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New York Times: Fixing the Fractured Fracturing Debate

A Duke University study "suggested that gas drilling causes methane gas to leak into people's water and sometimes their homes," notes a New York Times article. Subsequent citation of this study by opponents of hydraulic fracturing serves as an example of how the public mindset can draw wrong conclusions by not carefully distinguishing an improperly done drilling activity from the specific practice of hydraulic fracturing ("fracking")—a well-stimulation process used to maximize the extraction of underground resources.

The study's author noted that hydraulic fracturing was not to blame for this instance of contamination: "...methane contamination is not caused by injecting chemicals down the well. It is caused by bad well construction during drilling." In other words, there is an inclination by some, as fracking moves to the center of public fervor, to blame the longstanding oil and gas industry practice for more than its due, to use hydraulic fracturing as a convenient whipping post for any practice connected with drilling gone-awry.

The result? The New York Times notes: "The result is that the two sides (drilling critics and drilling supporters) often talk past one another when discussing the environmental consequences of oil and gas production from shale formations."

However, the truth is, as the article points out, that many accusations of water contamination and resulting fines for violations are misplaced, if tied to fracturing. "But by the definition of industry, along with most everyone who followed oil and gas issues before the current shale drilling boom, fracturing didn't cause those problems."

Public Goes to Washington...or Dallas, at Least

In the debate over the possible consequences of hydraulic fracturing, ordinary citizens are not relegated to the sidelines. In fact, they may be called into an official capacity in helping sort fiction from fact. In Dallas, applications are being accepted through May 23 for a natural gas drilling task force (which will include ordinary citizens along with industry officials and academics) to rewrite drilling ordinances. This comes amid a push to ban drilling altogether. Drilling is a hotbed issue in North Texas due to the presence of the Barnett Shale. And it can be expected North Texas also will be a focal point for how well, or how poorly, the public and opinion leaders are able to discipline their statements about the issue, whether they wait for fact or let emotions rule. The Dallas Morning News talks about not just the task force that is forming, but also another study on hydraulic fracturing that is underway at the University of Texas' Energy Institute.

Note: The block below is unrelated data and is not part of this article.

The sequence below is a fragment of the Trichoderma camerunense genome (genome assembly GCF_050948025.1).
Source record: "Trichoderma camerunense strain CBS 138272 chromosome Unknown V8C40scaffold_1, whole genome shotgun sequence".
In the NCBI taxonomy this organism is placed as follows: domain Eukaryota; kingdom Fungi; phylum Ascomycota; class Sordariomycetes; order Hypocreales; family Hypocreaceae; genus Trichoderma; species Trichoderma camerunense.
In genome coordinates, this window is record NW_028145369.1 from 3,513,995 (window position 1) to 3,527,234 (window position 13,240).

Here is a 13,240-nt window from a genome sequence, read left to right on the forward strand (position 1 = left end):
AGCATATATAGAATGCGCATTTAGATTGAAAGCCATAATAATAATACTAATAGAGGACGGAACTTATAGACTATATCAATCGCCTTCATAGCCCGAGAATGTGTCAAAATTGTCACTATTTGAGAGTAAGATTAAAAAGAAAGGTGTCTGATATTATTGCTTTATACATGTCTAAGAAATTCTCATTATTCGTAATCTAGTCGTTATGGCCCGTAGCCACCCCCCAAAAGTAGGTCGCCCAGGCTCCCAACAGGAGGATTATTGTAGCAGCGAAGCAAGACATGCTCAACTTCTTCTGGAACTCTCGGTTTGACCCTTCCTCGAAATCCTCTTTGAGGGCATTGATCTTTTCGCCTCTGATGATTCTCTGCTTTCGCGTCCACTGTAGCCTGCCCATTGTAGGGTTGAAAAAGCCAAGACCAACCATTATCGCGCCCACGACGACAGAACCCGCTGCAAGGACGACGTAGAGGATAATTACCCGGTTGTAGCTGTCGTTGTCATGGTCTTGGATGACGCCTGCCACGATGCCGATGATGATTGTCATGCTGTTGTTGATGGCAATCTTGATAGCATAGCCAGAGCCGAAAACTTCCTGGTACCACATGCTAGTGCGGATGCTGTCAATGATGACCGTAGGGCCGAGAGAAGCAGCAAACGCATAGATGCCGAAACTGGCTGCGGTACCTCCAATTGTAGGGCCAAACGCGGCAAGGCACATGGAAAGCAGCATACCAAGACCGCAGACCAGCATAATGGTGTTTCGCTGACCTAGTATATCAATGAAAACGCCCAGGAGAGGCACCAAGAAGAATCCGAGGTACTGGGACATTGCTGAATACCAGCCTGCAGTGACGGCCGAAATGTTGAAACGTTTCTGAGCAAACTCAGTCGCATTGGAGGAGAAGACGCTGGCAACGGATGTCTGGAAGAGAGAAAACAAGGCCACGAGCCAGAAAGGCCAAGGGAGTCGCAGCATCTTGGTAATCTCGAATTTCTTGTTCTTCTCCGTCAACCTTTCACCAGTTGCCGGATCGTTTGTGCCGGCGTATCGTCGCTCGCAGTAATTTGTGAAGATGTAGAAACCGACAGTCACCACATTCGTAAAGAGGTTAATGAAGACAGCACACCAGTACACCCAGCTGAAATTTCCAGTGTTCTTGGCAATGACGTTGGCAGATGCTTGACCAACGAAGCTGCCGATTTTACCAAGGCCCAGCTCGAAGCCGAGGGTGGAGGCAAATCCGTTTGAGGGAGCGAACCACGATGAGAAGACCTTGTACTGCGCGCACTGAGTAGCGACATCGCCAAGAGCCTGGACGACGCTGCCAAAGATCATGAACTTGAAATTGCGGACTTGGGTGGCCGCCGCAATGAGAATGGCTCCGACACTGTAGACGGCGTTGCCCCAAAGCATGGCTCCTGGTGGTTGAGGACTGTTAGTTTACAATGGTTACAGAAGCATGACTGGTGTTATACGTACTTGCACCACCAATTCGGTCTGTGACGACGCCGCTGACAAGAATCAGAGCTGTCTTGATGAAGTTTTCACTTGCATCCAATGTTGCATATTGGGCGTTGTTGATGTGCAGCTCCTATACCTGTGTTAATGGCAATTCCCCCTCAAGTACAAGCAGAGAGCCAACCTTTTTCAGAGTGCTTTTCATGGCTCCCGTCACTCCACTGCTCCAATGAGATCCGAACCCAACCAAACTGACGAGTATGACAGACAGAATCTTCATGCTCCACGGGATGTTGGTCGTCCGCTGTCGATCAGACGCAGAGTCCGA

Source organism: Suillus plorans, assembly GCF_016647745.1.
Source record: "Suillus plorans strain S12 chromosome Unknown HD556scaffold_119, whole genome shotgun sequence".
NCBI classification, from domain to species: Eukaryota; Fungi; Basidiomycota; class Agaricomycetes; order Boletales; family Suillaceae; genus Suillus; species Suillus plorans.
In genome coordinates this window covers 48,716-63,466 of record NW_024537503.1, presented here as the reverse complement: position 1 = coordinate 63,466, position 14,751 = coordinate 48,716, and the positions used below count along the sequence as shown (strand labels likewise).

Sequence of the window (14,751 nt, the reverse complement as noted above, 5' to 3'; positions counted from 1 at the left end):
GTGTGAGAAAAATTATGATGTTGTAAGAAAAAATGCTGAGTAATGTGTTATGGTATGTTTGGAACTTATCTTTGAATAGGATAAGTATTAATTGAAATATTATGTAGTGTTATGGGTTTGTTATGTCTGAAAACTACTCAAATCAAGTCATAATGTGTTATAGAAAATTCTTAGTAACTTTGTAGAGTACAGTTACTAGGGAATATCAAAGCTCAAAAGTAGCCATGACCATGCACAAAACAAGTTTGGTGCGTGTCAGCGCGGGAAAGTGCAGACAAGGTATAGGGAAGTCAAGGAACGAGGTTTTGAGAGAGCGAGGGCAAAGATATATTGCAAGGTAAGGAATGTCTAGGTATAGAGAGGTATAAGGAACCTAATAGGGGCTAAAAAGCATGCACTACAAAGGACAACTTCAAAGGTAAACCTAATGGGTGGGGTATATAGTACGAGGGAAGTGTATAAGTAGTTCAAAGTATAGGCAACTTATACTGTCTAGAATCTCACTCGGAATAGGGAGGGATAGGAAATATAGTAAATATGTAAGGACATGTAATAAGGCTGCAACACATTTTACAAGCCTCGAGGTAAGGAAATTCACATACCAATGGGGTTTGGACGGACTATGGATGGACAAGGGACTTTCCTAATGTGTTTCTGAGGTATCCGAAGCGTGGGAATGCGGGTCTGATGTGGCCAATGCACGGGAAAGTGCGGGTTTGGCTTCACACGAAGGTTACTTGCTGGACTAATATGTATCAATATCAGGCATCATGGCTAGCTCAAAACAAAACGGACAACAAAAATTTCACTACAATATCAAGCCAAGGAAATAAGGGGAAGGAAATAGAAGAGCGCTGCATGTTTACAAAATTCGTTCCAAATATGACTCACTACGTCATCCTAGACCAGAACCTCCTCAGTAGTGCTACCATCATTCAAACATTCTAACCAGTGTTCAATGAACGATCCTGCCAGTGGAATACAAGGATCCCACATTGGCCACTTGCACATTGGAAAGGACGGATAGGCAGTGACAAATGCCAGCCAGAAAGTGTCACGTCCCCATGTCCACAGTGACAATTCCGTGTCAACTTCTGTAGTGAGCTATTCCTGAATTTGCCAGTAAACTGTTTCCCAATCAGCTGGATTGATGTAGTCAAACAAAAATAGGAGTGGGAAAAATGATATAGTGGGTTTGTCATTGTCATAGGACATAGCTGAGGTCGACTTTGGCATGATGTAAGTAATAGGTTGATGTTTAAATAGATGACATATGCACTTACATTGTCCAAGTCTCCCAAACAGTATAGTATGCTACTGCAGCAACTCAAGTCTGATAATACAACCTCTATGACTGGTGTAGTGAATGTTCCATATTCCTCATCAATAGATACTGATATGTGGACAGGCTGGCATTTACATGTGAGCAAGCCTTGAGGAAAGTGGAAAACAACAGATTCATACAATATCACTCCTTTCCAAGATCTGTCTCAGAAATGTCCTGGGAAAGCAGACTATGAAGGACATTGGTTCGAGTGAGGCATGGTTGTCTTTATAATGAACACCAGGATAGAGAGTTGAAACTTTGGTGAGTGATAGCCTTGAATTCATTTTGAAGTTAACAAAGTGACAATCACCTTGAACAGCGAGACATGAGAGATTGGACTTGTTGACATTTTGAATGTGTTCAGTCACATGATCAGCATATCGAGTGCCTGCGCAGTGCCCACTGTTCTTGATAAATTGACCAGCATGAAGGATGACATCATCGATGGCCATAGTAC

Hydraulic Fracturing and America's Energy Future

Making sure to stick to legitimate facts and not shut down drilling or hydraulic fracturing in a tide of emotion is critically important given the role shale gas can play in meeting future U.S. energy needs. The Energy Information Administration estimates that by 2035, shale gas production will represent 50 percent of all natural gas production in the U.S. "It is projected that this increased production will enable natural gas to provide 60 percent of electricity supply increases necessary to meet demand through 2035," the EIA was quoted as saying in background material provided to the U.S. House Committee on Science, Space, and Technology for its May 11 hearing, "Review of Hydraulic Fracturing Technology and Practices."

Hydraulic fracturing, along with advanced horizontal drilling technologies, have been developed not only to meet the energy-hungry needs of a growing modern society, but also to address the interests of environmentalists, as well. Horizontal drilling, which began in 1930 and predates hydraulic fracturing by two decades, has made it possible to "significantly reduce the overall number of well pads, access roads, pipeline routes, and production facilities required, thus minimizing the habitat fragmentation, impacts to the public, and the overall environmental footprint," according to a 2009 report sponsored by the U.S. Department of Energy.

Worldwide, the U.S. is second only to China in estimated recoverable gas shale resources.


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